The Fiji Sun's Nemani Delaibatiki notes and answers 14 rumours doing the rounds in the social media:
Anti-Government elements, mainly operating from overseas, are now busy spreading lies to try to create fear among the people and destabilise the Government.
They are desperately using social media to try to re-create the events of 1987 and 2000 to cause violence and bring down the Government.
They are an increasingly desperate small minority who will not accept the success of FijiFirst in last year’s truly democratic election. They are realising they have failed and there is no going back to the past unless they can create the trouble of the past.
But their attempts won’t succeed and this is why.
The Government of Prime Minister Voreqe Bainimarama is strong and united and has widespread public support in building the new Fiji.
In the September 2014 elections Mr Bainimarama received 202,459 votes out of the 496,364 votes cast.
Opposition leader Ro Teimumu Kepa received a mere 49,485 votes.
Third on the list was Attorney-General Aiyaz Sayed-Khaiyum with 13,753 votes.
Coming in a distance fourth was Biman Prasad, the National Federation Party leader.
The Republic of Fiji Military Forces and the Police are strongly supportive of the democratic process and the elected Government.
They have assured the public there is nothing to worry about and they should go about their work and life normally.They say they have everything under their control.
Minister for Defence Timoci Natuva reinforced their reassurance in Parliament yesterday.
To show the national situation is normal here’s a selection of rumours being spread – and the facts:
Rumour 1: Armed soldiers in Ba and Tavua hunt sedition suspects.
Fact: They stopped to get supplies on their to way to the interior highlands for a normal live firing exercise. It was advertised in a public notice in the Fiji Sun.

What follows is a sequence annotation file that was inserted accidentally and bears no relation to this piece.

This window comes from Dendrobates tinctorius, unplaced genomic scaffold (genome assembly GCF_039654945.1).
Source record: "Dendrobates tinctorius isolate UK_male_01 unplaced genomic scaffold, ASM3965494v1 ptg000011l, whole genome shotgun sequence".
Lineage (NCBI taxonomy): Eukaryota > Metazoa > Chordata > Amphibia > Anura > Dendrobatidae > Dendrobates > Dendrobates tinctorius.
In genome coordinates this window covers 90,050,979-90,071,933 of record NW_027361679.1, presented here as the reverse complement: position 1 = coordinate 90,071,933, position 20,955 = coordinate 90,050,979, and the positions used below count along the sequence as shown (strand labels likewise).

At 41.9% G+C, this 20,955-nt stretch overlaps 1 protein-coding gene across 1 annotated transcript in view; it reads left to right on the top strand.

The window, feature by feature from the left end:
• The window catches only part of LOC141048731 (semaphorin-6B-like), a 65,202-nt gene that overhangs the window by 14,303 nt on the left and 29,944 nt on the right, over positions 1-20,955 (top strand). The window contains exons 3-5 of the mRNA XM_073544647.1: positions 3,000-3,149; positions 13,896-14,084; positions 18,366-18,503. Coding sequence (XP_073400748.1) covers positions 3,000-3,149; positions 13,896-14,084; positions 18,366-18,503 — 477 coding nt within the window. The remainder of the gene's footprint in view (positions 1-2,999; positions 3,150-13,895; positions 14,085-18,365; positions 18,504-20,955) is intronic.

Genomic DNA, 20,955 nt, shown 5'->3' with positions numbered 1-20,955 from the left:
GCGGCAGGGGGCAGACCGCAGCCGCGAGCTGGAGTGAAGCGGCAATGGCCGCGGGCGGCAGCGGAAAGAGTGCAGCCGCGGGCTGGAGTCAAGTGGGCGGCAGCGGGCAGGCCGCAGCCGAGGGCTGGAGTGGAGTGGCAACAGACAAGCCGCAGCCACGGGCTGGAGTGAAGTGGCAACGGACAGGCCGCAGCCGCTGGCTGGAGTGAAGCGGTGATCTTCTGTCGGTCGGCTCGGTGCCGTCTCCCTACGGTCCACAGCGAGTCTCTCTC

Rumour 2: Dynamite has gone missing from the Vatukoula Gold Mine.
Fact: Some dynamite did go missing and has been traced to local fishermen who are well known for using dynamite from the mine to build their catch.
Rumour 3: There’s going to be instability in streets, similar to 1987 and 2000.
Fact: The RFMF, Police and their line minister Timoci Natuva unitedly reassure the nation it won’t happen. The environment in the country now is totally different to that which preceded those events.
Rumour 4: Attorney-General Aiyaz Sayed-Khaiyum was detained in the military camp amidst tension with the RFMF.
Fact: Mr Sayed-Khaiyum was on previously scheduled leave and in Cuvu with his family visiting the in-laws.
Rumour 5: Pio Tikoduadua resigned because of a split in Government and differences with Mr Sayed-Khaiyum.
Fact: He resigned because of serious illness.
Rumour 6: Prime Minister Voreqe Bainimarama has no legitimacy.
Fact: The whole country went to the polls last year on the basis of the Constitution. Mr Bainimarama was overwhelmingly elected PM of a democratically-elected Government in a process scrutinised and approved by international observers. It was in this election that the FijiFirst Party received overwhelming votes from youth and women.